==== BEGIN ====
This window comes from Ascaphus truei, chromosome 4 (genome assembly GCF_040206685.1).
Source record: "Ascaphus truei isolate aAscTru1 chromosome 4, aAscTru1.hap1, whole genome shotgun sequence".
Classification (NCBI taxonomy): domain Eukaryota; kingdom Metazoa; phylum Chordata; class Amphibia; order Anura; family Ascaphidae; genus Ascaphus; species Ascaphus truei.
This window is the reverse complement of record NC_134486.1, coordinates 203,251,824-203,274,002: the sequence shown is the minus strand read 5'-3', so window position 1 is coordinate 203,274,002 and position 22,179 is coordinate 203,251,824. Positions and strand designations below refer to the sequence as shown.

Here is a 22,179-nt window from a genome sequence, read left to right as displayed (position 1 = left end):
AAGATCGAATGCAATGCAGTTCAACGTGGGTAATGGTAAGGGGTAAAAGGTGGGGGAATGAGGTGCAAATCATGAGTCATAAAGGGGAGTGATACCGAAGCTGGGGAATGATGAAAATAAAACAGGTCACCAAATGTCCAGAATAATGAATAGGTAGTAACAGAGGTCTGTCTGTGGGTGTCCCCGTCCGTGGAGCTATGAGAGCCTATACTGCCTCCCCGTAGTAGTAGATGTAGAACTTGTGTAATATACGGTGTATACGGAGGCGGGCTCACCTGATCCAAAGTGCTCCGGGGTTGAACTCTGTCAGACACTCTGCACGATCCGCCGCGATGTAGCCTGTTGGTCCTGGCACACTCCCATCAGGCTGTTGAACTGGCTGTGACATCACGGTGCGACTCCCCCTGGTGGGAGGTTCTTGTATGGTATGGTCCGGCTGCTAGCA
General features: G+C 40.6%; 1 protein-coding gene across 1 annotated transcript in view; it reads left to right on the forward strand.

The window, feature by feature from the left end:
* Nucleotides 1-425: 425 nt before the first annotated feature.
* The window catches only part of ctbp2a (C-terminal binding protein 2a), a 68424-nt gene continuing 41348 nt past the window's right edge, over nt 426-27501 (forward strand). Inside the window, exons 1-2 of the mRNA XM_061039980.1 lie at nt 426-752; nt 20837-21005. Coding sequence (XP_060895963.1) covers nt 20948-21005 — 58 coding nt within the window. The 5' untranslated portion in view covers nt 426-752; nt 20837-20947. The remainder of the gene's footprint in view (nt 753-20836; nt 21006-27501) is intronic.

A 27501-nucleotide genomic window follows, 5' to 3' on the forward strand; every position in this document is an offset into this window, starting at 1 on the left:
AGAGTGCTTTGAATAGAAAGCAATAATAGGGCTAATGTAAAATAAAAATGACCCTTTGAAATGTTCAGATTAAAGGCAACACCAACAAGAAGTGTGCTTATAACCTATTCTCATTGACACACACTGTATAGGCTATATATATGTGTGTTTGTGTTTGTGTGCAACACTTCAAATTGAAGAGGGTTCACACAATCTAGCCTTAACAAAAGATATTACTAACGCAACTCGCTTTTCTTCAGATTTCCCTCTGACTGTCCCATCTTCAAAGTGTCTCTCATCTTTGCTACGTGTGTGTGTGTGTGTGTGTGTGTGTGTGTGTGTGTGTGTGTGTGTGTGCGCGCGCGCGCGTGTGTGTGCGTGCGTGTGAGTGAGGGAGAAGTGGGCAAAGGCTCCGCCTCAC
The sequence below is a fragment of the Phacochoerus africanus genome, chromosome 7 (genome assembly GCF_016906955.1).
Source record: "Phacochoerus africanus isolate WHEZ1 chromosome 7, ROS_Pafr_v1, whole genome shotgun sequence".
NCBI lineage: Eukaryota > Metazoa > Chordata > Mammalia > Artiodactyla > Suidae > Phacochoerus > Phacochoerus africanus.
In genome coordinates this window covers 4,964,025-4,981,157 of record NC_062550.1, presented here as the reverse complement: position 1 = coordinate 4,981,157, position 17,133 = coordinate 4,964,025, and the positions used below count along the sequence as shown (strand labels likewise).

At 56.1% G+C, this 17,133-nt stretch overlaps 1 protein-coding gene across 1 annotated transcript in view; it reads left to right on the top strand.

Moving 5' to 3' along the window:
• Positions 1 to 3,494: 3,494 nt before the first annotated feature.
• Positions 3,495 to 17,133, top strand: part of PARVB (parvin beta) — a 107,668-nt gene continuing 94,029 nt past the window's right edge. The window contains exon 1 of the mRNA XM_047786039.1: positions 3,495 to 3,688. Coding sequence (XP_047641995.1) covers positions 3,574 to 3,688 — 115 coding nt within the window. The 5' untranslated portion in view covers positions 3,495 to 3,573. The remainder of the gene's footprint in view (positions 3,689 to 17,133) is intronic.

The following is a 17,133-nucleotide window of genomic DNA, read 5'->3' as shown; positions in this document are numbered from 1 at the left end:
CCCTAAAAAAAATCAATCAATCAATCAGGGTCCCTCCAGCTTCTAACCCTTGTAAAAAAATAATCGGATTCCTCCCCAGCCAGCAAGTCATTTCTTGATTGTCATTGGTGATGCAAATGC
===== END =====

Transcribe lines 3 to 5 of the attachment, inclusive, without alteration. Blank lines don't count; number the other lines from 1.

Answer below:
Classification (NCBI taxonomy): domain Eukaryota; kingdom Metazoa; phylum Chordata; class Amphibia; order Anura; family Ascaphidae; genus Ascaphus; species Ascaphus truei.
This window is the reverse complement of record NC_134486.1, coordinates 203,251,824-203,274,002: the sequence shown is the minus strand read 5'-3', so window position 1 is coordinate 203,274,002 and position 22,179 is coordinate 203,251,824. Positions and strand designations below refer to the sequence as shown.

Here is a 22,179-nt window from a genome sequence, read left to right as displayed (position 1 = left end):